Fantasy football is an increasingly popular way to spend your Sundays watching football. It’s estimated now that somewhere between 20 and 30 MILLION people play fantasy football each year and the number is growing. Just think if the NFL continues to expand into Europe and it catches on there too. Nonetheless since the start of fantasy football a lot has changed in the landscape. Conventional wisdom just 10 years ago pretty much had every manager taking 2 running backs with their first 2 picks no matter what. This no longer is the case as wideouts and elite quarterbacks have become a staple in the 2nd and 3rd rounds and are even part of the first round now. So this bears the question, what really is the most important position in fantasy football.
So your are off to your draft and you have your fantasy football draft board software in play. You ‘ve studied up and you are ready to make your picks. Things are going to go different this year. You are going to draft a winning team, make the playoffs, and ultimately take home the trophy this year. You’re turn is up and you take gulp… Andre Johnson with Ray Rice and Jamaal Charles on the board. Johnson is a good player but you may have just made a grave mistake. Let’s take a look why.
We’ll take out tight ends, kickers, defensive players, and defenses since none of these players finished in the top 25 scoring in most leagues no matter what the variations of scoring are. In standard leagues none of them did. Of the top 25 in scoring for 2010 15 were quarterbacks, 9 were running backs, and 1 wide receiver. Of the top 10 scorers 9 were quarterbacks and 1 was a running back Arian Foster who was fantasy’s #1 scoring player last year. So quarterback is the most important looking at this right? Well in actuality I would say quarterback is the least important. Let’s say you are in a 12 team league and you look at the #1 QB vs. the #12 qb. #1 was Michael Vick and #12 was Matt Cassel. Vick scored 300 points (depending on your scoring) and Cassel 217. That’s a difference of 83 points or 5.2 per game. Now Vick missed a few games so his numbers would’ve been higher so we could even take Aaron Rodgers the #2 QB who scored 292 points and only missed 1 game just like Cassel and it’s basically 5 points per game difference. So in between these 2 were 10 other quarterbacks that would’ve been only an average difference of less than 5 points of their top 2 counterparts and you can draft some of these guys later in drafts.
Now let’s look at Arian Foster the #1 RB who scored 313 points while the #12 back Maurice Jones Drew scored 186. That’s a difference of 7.94 points per game…even though MJD missed a few games we could take Matt Forte’s #11 finish of 199 points that’s still 7.13 difference per week or 114 points over a season. Now compound that with the fact that you likely need to start 2 running backs vs. only having to start 1 quarterback and it’s almost essential to have a top back. Let’s look at another example. Lets say manager A happened to have Arian Foster and Adrian Peterson, Chris Johnson, or Jamaal Charles last year which was entirely possible. Manager B had MJD and say Cedric Benson. We’ll say for manager A it is Chris Johnson and Arian Foster. The combined total of Foster and Johnson was 529 points and the combined total of MJD and Benson was 344 points. For a 16 game schedule that’s 11.6 points per week. Would you rather be behind 11.6 or 5 to start the week? Yeah that’s what I thought.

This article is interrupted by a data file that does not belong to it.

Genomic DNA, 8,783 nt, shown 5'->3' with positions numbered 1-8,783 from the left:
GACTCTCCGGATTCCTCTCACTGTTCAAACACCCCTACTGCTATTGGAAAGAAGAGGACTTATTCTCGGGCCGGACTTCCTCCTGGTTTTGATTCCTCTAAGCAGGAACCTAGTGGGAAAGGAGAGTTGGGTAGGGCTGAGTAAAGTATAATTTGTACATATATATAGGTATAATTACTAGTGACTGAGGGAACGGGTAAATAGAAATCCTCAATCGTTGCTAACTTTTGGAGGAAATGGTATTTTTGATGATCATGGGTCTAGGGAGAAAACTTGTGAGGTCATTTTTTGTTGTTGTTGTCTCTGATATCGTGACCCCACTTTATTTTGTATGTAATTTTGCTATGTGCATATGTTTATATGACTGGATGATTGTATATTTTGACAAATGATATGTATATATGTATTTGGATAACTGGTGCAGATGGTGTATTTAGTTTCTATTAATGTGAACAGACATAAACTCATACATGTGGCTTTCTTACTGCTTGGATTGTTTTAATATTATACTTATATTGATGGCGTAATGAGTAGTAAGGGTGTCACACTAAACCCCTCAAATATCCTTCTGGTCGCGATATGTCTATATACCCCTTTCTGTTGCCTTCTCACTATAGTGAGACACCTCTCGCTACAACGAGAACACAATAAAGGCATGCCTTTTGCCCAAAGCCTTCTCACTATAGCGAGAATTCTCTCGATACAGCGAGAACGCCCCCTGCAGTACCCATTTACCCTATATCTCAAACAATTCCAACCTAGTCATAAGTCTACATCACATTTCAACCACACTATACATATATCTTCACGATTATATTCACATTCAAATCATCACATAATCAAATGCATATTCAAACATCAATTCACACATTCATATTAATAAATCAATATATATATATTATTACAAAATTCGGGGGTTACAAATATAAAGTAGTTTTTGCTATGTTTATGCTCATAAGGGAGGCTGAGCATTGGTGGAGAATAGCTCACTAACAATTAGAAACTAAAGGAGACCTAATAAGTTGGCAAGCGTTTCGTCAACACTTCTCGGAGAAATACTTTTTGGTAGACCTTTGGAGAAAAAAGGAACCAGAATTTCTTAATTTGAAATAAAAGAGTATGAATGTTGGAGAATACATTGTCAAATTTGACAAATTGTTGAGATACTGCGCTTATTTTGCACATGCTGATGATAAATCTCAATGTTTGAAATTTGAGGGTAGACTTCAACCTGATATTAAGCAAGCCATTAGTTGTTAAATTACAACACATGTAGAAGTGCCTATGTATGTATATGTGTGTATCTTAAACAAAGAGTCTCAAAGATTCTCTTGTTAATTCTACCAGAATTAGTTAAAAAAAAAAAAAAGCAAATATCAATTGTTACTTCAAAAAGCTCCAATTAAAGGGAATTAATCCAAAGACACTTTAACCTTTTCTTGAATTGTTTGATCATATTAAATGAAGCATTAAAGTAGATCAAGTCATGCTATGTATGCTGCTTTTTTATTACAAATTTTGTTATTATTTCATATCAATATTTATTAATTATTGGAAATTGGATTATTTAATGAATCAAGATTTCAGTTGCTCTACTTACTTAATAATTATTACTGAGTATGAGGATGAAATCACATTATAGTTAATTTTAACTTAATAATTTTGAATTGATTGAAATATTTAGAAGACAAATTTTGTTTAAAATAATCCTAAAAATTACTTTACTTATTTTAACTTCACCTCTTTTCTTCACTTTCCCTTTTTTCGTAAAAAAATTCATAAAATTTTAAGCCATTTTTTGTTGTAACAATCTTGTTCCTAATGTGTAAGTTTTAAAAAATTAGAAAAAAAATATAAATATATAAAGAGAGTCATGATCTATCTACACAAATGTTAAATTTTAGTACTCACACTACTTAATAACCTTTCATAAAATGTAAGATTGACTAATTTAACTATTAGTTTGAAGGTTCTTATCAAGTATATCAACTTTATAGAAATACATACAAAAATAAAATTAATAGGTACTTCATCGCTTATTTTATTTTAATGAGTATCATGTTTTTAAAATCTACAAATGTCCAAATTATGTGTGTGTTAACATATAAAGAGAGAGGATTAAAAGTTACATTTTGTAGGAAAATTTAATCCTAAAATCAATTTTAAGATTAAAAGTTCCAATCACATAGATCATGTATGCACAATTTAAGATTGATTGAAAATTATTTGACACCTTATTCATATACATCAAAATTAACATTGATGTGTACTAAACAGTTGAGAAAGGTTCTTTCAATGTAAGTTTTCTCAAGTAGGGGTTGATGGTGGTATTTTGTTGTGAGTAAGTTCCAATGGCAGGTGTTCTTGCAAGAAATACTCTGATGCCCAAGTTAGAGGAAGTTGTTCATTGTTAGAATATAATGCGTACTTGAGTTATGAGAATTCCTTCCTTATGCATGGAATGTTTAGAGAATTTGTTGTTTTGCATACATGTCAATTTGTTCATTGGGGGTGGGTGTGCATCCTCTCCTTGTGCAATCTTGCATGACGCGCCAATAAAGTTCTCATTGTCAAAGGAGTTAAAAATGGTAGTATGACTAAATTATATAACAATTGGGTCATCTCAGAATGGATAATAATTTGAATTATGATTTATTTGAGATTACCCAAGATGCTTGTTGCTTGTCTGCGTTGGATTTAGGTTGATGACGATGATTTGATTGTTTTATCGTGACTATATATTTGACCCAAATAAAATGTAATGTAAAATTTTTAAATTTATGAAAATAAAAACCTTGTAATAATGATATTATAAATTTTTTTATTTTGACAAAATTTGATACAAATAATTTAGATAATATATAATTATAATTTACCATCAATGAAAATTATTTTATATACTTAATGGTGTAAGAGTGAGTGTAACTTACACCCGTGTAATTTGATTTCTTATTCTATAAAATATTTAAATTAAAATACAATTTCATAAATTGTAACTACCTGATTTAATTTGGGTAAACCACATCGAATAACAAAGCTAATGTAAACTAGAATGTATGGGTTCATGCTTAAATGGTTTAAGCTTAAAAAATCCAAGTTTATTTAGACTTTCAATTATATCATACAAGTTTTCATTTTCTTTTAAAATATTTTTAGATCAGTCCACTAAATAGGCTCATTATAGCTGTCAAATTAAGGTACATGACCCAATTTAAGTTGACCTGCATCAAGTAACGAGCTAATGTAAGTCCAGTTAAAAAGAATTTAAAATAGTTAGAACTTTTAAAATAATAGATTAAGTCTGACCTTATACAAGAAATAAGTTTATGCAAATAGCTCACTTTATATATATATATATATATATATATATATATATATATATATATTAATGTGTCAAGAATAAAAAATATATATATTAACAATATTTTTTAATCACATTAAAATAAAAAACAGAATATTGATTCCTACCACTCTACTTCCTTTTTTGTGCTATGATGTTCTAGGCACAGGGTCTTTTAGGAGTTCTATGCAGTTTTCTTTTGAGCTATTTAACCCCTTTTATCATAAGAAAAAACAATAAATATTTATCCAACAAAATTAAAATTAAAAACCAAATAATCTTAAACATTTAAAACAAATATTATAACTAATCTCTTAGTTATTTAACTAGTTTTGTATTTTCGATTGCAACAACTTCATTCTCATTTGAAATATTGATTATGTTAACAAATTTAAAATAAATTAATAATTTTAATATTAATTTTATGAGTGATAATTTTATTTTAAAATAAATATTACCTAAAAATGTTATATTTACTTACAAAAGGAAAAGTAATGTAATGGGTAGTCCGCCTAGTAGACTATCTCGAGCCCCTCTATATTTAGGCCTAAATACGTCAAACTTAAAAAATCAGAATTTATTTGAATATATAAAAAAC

Now you may argue that it’s hard to predict which backs will lead fantasy in scoring since Foster came out of nowhere so why not take an elite wide receiver in round 1 and 2 since we also have to play at least 2 if not 3. If you want to win your league and take home the fantasy football traveling trophy then this is also an intriguing idea but hardly a winning one. Let’s take a look at the Average draft position for the top 3 receivers over the last 3 years and how they finished.
1. Andre Johnson Finished 10th
2. Randy Moss Finished 68th
3. Reggie Wayne Finished 9th
1. Larry Fitzgerald Finished 5th
2. Andre Johnson Finished 1st
3. Randy Moss Finished 2nd
1. Randy Moss Finished 10th
2. Terrell Owens Finished 9th
3. Reggie Wayne Finished 14th
So besides 2008 it’s a bit of a crapshoot and in 2008 the #4 adp wideout was Calvin Johnson who finished 24th. Also it gets worse from there with the rest of the top 10..they are all over the board in finish. Truth is the wide receiver position has always been hard to predict because they just get less touches than a RB or QB and thus don’t score quite as high.
Well then which running back do I pick. Well that’s the ultimate question and why we play fantasy. If we knew it wouldn’t be any fun now would it? My suggestion is to get at least one if not 2 good running backs in the first couple of rounds and continue to add them throughout the draft. The fact is they get a lot of touches and are a bit easier to predict than wide receivers. Plus you never know when the next Arian Foster is going to lead you to fantasy gold.